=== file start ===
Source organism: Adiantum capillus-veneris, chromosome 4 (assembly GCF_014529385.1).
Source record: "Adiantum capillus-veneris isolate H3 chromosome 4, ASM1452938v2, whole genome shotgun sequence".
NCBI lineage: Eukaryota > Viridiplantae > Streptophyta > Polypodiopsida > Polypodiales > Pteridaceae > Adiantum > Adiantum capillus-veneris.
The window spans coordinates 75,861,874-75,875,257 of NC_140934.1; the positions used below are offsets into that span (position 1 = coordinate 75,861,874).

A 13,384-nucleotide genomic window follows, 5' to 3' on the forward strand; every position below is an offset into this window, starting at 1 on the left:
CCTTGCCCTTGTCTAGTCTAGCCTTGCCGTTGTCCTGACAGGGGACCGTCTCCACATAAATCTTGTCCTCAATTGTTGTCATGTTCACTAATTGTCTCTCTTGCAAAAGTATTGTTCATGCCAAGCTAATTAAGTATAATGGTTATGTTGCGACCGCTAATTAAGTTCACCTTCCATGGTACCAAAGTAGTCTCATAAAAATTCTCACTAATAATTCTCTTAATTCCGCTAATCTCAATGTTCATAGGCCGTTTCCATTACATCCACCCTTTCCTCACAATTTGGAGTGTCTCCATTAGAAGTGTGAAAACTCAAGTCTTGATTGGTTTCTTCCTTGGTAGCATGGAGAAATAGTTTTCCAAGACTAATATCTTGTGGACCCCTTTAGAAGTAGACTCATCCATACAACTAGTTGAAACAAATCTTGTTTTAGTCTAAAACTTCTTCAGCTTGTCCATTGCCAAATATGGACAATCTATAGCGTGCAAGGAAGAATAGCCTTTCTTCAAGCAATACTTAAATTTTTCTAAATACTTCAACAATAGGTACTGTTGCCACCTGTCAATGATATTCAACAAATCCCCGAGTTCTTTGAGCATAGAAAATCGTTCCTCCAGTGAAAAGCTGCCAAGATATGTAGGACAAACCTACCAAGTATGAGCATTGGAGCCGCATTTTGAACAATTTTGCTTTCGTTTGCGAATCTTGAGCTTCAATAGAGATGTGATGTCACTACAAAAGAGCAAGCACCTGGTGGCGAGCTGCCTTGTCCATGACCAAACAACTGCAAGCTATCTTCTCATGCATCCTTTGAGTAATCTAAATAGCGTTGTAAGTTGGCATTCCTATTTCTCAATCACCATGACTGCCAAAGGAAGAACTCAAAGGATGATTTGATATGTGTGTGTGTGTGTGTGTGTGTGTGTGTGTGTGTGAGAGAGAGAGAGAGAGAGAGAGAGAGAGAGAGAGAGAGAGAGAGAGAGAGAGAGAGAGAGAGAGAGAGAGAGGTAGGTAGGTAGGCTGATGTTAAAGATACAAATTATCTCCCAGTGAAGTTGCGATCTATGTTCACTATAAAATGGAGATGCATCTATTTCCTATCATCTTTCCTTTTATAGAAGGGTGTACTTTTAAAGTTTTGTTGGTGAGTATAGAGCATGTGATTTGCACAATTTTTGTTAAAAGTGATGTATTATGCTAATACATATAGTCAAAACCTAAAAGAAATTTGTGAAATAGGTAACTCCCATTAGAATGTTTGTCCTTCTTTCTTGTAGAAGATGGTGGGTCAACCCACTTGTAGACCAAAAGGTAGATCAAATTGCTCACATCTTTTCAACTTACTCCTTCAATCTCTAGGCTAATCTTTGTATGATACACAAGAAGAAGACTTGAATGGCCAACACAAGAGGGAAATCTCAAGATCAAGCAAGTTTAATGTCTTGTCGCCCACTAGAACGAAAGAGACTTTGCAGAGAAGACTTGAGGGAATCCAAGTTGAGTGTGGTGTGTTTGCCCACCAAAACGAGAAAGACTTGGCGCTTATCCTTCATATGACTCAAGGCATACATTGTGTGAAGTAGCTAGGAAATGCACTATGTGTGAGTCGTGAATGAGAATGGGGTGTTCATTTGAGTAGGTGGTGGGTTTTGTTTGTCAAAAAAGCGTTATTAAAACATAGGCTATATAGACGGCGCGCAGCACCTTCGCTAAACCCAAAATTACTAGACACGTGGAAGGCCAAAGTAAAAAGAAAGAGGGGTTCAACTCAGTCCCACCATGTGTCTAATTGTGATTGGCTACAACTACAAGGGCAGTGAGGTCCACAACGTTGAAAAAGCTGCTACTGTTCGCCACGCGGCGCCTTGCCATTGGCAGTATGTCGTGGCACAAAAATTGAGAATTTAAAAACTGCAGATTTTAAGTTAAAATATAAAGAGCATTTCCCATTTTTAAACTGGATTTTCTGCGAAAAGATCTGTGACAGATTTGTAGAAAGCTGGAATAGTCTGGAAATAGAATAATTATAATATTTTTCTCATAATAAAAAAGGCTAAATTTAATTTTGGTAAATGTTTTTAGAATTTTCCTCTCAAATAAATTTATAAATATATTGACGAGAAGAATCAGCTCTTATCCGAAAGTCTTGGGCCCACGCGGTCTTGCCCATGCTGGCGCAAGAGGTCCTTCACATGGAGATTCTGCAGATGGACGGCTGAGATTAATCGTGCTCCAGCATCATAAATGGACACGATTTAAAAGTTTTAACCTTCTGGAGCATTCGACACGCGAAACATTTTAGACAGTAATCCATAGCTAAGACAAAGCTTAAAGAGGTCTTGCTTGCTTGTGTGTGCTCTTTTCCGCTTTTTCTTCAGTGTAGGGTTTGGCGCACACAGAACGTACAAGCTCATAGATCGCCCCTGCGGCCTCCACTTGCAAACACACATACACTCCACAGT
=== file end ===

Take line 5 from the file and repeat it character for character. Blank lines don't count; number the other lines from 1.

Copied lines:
A 13,384-nucleotide genomic window follows, 5' to 3' on the forward strand; every position below is an offset into this window, starting at 1 on the left: